|Tuesday, July 17, 2001|
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Never Happened' ad prompts lawsuit and
By Toby Axelrod
BERLIN, Aug. 1 (JTA) -
A German Holocaust
to stop a controversial fund-raising
campaign for a planned national Holocaust
memorial in Berlin.
He says the ad campaign - which is
appearing across Germany and features the
phrase, "The Holocaust Never Happened" -
fuels Holocaust denial.
Jewish leaders have been divided about
the ad, in which smaller text underneath
the headline reads: "There are still many
people who make this claim. In 20 years,
there could be even more."
The plaintiff, a Berliner who lost
family members in Auschwitz,
said the clarifying statement does not
stand out enough to counteract the
negative effect of the opening line.
The man, whose name has not been
released, filed his suit with the Berlin
police on July 18 - one day before the
campaign was officially unveiled.
According to a German law in effect
since the early 1990s, Holocaust denial is
punishable by a fine or jail sentence of
up to five years.
The head of the foundation responsible
for the fund-raising campaign, Lea
Rosh, rejected the claim as
"laughable" and said the campaign,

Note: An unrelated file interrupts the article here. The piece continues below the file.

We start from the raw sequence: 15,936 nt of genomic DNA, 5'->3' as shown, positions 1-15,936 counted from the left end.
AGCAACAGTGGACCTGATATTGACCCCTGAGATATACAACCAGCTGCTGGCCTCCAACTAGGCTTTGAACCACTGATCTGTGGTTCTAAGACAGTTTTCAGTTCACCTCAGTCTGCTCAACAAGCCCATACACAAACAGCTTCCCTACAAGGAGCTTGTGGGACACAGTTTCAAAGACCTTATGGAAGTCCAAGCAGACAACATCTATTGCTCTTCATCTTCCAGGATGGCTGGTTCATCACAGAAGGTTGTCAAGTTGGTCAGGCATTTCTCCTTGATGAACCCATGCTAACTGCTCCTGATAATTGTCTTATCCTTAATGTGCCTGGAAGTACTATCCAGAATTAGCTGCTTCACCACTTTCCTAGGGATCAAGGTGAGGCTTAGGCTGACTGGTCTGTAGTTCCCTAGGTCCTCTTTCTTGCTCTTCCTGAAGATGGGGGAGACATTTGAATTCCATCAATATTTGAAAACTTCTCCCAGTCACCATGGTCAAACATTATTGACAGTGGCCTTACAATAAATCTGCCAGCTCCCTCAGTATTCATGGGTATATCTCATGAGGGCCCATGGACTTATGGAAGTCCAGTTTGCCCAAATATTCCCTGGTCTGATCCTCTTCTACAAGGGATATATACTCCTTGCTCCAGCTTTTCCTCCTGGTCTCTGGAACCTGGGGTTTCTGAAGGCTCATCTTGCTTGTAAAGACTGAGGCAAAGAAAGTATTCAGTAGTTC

launched in July, has already brought in
more than some $500,000 in donations for
Designed by American architect Peter
Eisenman, the memorial will include
some 2,700 cement columns resembling giant
gravestones, to be erected on an area as
large as a football stadium in the heart
The foundation hopes to raise $2.5
million to fund a document center that
will lie beneath the monument. The entire
project is expected to cost about $25
While the new president of Berlin's
Jewish community, Alexander
Brenner, took part in the unveiling of
the fund-raising campaign on July 19,
others in the Jewish community have not
been as supportive.
Michel Friedman, a vice
president of the Central Council of Jews
in Germany, expressed doubts about the
campaign, calling it a "public relations
Moische Waks, a vice president
of Berlin's Jewish community, told
Berlin's daily newspaper Tagesspiegel on
Wednesday that the lawsuit is an
Though he called the campaign
questionable, it is not defamatory, he
Artur Susskind, head of the
board of representatives of Berlin's
Jewish community, said he understood one
might have mixed feelings about the
"But I find it good," he added.
At the campaign's unveiling in Berlin,
the city's new mayor, Klaus
Wowereit, defended the ad.
"Provocation leads to discussion," he
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